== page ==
A greater understanding of multicultural challenges is needed within the region’s schools, teachers have warned, as a targeted initiative is launched to protect children from forced marriage.
Research by West Yorkshire charity Karma Nirvana shows that 80 per cent of UK forced marriages happen abroad, with many teenagers disappearing in the summer break from school.
Now, amid warnings that an understanding of challenges within multicultural communities in Yorkshire is needed in order to eradicate such practice, an academy trust in Leeds is taking preventative action.
Over coming days, 1,000 young adults at the Co-operative Academy of Leeds are to be supplied with spoons to hide in their clothes, triggering security systems at airports if they fear they are to be forced abroad.
“We are failing a lot of children, and failing to protect them,” said Harinder Kaur, social, culture and ethos leader at the school. “We are multicultured in Britain. There are so many benefits to that.
“But we have to address things that don’t fit into British culture – and forced marriage is one of those.”
Such incidents are happening in Yorkshire, Mrs Kaur has warned, citing examples at the school where pupils have returned from the summer holidays pregnant, or not at all.
The secondary has more than 75 languages spoken in its school, she said, and the reality is that many education centres in Yorkshire are increasingly facing such challenges. But without open discussion to challenge misconceptions, she added it cannot be acknowledged or eradicated.
“Statistics show us that forced marriages are happening in the summer holidays,” she said. “During term time, as soon as a child is off school, there are phone calls to check on them, visits to their home. In the holidays, nobody is going to do that. Why are we not dealing with prevention in education? We can save lives – this needs to be a requirement. If children are disappearing, there has to be alarm bells ringing.”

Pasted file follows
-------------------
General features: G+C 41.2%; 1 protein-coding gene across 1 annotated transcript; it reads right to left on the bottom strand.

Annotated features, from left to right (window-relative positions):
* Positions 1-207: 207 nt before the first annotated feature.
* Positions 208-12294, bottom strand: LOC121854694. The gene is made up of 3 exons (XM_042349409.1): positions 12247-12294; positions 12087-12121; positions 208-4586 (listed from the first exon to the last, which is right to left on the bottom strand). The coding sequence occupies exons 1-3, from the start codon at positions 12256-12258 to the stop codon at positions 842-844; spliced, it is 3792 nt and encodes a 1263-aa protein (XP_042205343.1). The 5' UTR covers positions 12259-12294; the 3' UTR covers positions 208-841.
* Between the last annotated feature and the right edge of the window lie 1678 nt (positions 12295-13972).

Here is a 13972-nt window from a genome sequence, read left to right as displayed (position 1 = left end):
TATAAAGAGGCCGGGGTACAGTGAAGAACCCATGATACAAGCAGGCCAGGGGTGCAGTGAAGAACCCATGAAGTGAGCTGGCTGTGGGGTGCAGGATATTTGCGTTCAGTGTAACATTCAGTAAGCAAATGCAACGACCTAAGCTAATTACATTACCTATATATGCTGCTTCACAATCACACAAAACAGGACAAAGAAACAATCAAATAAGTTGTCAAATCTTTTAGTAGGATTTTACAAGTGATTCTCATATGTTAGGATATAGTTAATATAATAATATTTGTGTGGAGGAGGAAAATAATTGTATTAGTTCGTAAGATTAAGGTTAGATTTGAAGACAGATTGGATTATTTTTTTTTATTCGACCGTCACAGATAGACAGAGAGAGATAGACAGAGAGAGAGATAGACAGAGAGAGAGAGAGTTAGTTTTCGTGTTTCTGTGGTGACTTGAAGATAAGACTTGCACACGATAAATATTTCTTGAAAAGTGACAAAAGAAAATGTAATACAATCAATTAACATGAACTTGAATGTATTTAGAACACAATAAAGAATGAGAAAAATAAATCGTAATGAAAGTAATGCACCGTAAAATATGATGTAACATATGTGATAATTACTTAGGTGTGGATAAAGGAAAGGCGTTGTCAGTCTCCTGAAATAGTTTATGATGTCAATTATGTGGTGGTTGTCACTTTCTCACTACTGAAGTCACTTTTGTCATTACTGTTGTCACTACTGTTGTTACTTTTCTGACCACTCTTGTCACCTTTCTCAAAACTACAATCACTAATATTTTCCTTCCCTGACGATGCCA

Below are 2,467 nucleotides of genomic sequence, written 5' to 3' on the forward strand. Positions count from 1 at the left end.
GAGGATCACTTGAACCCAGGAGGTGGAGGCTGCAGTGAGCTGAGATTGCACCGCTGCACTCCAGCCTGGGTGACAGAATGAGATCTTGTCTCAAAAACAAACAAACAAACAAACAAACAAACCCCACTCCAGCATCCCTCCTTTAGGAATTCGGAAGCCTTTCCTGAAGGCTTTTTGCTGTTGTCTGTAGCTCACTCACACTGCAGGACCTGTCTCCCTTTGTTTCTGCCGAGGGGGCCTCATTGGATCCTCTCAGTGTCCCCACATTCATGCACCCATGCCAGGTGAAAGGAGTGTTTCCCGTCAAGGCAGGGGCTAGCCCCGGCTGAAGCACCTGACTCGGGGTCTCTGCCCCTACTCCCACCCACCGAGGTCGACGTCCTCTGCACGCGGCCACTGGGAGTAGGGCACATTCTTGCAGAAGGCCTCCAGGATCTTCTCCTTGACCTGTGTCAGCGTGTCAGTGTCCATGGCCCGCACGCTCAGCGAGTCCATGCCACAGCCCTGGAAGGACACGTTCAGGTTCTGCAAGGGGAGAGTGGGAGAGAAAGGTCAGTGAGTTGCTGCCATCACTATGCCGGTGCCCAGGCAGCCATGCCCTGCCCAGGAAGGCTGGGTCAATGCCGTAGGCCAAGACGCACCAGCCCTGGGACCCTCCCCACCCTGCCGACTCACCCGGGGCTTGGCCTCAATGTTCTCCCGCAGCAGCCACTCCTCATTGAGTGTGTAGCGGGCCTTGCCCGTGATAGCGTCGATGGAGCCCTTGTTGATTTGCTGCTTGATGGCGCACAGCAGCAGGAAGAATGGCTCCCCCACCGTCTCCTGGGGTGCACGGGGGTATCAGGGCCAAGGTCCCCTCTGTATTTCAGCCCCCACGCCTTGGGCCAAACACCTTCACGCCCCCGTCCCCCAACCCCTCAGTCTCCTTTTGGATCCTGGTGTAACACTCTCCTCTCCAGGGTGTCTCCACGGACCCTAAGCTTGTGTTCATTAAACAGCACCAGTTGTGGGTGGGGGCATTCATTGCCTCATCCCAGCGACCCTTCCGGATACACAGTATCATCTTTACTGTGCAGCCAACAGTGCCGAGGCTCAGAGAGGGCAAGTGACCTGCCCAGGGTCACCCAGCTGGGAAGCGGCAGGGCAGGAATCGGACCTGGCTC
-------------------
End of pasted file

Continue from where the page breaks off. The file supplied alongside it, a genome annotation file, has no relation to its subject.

The Harehills school is working with Karma Nirvana to advise teenagers who could be taken abroad against their will. The human rights charity, based in Leeds, revealed earlier this year it has seen a 40 per cent spike in calls for support over honour-based violence and abuse or forced marriage.
Last year, it fielded nearly 100 pleas for help over those fearing they would be forced into marriage from West Yorkshire, the area that sees the most incidences nationwide. Among the near-13,000 calls to the charity’s helpline were 11 reports from children aged under 10, while it receives 22 calls a week from teenagers seeking support. This week, as the charity builds up to its annual day memorial day for victims, the school is to host assemblies, hosting guest speakers, and a balloon release in memory of those killed.
The spoons, says Mrs Kaur, are not just about arming the young people with tools to escape, but are about conversations.
“We have to address misconceptions,” she said. “If we can educate, and the parents as well, we can stop it. These kids are the future. So many people don’t realise it is happening here. We can’t eradicate this if we don’t talk about it. It feels as if we’re still failing a lot of young people.”